Pieter Hugo, The Honourable Justice Unity Dow, 2005_ISANG Collection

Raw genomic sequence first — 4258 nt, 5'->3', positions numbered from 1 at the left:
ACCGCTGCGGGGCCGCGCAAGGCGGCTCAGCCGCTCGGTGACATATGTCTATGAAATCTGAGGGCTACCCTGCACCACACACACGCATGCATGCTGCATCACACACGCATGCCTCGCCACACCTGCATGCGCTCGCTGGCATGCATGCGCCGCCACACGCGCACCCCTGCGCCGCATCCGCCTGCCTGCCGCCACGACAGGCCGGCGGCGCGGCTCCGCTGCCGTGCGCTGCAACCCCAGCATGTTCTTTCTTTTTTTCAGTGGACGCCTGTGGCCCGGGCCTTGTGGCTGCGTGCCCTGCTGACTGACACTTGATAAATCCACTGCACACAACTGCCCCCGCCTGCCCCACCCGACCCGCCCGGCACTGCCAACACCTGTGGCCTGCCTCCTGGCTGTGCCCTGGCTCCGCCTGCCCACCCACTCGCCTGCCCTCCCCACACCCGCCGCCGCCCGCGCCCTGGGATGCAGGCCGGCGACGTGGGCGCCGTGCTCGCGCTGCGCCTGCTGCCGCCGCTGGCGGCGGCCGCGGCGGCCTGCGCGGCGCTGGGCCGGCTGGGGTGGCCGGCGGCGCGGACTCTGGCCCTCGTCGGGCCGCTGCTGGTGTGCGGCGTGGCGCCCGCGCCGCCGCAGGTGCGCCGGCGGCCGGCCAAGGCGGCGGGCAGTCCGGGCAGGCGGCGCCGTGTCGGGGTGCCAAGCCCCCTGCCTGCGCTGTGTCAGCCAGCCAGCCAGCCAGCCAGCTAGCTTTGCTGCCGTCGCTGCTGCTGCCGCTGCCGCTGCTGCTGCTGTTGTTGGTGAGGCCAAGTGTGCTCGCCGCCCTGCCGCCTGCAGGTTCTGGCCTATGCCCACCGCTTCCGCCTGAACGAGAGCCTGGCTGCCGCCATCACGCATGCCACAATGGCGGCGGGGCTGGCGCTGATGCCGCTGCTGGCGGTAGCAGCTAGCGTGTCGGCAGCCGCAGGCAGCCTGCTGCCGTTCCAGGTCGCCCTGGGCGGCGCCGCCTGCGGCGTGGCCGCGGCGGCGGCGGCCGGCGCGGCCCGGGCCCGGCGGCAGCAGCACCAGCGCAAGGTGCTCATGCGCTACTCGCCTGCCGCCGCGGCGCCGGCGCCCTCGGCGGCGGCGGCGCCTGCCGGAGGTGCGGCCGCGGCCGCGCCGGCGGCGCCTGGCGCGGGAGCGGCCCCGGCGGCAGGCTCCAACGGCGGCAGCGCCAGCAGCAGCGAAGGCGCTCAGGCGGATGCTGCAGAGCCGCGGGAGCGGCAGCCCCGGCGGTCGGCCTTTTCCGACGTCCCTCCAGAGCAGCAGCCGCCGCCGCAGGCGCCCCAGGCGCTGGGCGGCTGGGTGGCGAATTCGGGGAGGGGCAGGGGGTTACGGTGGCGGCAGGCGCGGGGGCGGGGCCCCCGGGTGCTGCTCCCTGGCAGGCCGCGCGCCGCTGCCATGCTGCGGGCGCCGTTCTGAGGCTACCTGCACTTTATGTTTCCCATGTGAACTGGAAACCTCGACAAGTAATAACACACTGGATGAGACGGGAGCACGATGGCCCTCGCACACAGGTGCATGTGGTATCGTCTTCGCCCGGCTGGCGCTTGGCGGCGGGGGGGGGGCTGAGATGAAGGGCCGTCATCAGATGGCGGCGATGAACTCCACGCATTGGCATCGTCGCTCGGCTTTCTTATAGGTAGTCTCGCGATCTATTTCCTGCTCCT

- Pieter Hugo is a portrait and documentary photographer whose work often focuses primarily on African communities. In this case, Hugo photographed Unity Dow, a Botswana judge, as part of The Judges series. As the first female judge to be appointed to Botswana’s high court, Dow is a pioneer in her home country, paving the way for other women fighting for equality and justice. Her decade-long tenure at the high court was exemplified by the landmark 2006 case where Botswana’s Bushmen took the government to court over the right to live and hunt in the central Kalahari game reserve. Dow is a now a partner in her own law firm and a prominent activist championing women’s rights. In this outsized photographic portrait, Dow is dressed in full judicial regalia complete with horse-hair wig, lace kerchief, robes and white gloves. She looks out impassively and is shown looking rather androgynous, embodying the concept of justice and authority. Dow evokes Lady Justice, an allegorical personification of the moral force in judicial systems. Lady Justice represents objectivity and impartiality, in that justice is or should be meted out objectively, without fear or favour, regardless of money, wealth, fame, power or identity.  Interestingly and ironically, especially in post-colonial times, Dow’s judicial robes and wig recalls the colonial tradition inherited together with the British judicial institution. The judges in many former British colonies still wear these ‘traditional’ costumes and this has featured as part of a much larger debate about the dismantling and modernising of colonial institutions.